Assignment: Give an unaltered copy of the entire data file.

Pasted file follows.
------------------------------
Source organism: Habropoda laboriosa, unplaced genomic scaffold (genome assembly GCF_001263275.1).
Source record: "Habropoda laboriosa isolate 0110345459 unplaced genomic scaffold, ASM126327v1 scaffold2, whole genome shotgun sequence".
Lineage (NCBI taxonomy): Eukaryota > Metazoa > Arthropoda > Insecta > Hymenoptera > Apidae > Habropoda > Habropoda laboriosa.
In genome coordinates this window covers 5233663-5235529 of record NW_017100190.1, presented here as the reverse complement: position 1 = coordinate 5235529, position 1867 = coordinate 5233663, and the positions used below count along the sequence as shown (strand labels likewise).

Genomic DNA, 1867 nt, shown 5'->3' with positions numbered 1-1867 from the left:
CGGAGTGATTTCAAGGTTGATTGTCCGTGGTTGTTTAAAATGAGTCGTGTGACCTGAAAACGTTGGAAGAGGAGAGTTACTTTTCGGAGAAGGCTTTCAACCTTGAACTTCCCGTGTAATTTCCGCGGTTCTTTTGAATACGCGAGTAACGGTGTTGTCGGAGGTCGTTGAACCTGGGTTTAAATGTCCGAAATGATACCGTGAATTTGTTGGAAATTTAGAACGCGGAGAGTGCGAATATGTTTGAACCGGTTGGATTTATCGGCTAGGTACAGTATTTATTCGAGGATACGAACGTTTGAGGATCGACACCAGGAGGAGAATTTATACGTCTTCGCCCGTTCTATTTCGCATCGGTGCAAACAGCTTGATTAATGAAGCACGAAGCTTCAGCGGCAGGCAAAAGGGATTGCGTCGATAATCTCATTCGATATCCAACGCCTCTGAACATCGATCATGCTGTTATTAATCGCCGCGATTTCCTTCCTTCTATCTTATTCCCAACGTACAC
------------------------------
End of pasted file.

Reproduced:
Source organism: Habropoda laboriosa, unplaced genomic scaffold (genome assembly GCF_001263275.1).
Source record: "Habropoda laboriosa isolate 0110345459 unplaced genomic scaffold, ASM126327v1 scaffold2, whole genome shotgun sequence".
Lineage (NCBI taxonomy): Eukaryota > Metazoa > Arthropoda > Insecta > Hymenoptera > Apidae > Habropoda > Habropoda laboriosa.
In genome coordinates this window covers 5233663-5235529 of record NW_017100190.1, presented here as the reverse complement: position 1 = coordinate 5235529, position 1867 = coordinate 5233663, and the positions used below count along the sequence as shown (strand labels likewise).

Genomic DNA, 1867 nt, shown 5'->3' with positions numbered 1-1867 from the left:
CGGAGTGATTTCAAGGTTGATTGTCCGTGGTTGTTTAAAATGAGTCGTGTGACCTGAAAACGTTGGAAGAGGAGAGTTACTTTTCGGAGAAGGCTTTCAACCTTGAACTTCCCGTGTAATTTCCGCGGTTCTTTTGAATACGCGAGTAACGGTGTTGTCGGAGGTCGTTGAACCTGGGTTTAAATGTCCGAAATGATACCGTGAATTTGTTGGAAATTTAGAACGCGGAGAGTGCGAATATGTTTGAACCGGTTGGATTTATCGGCTAGGTACAGTATTTATTCGAGGATACGAACGTTTGAGGATCGACACCAGGAGGAGAATTTATACGTCTTCGCCCGTTCTATTTCGCATCGGTGCAAACAGCTTGATTAATGAAGCACGAAGCTTCAGCGGCAGGCAAAAGGGATTGCGTCGATAATCTCATTCGATATCCAACGCCTCTGAACATCGATCATGCTGTTATTAATCGCCGCGATTTCCTTCCTTCTATCTTATTCCCAACGTACAC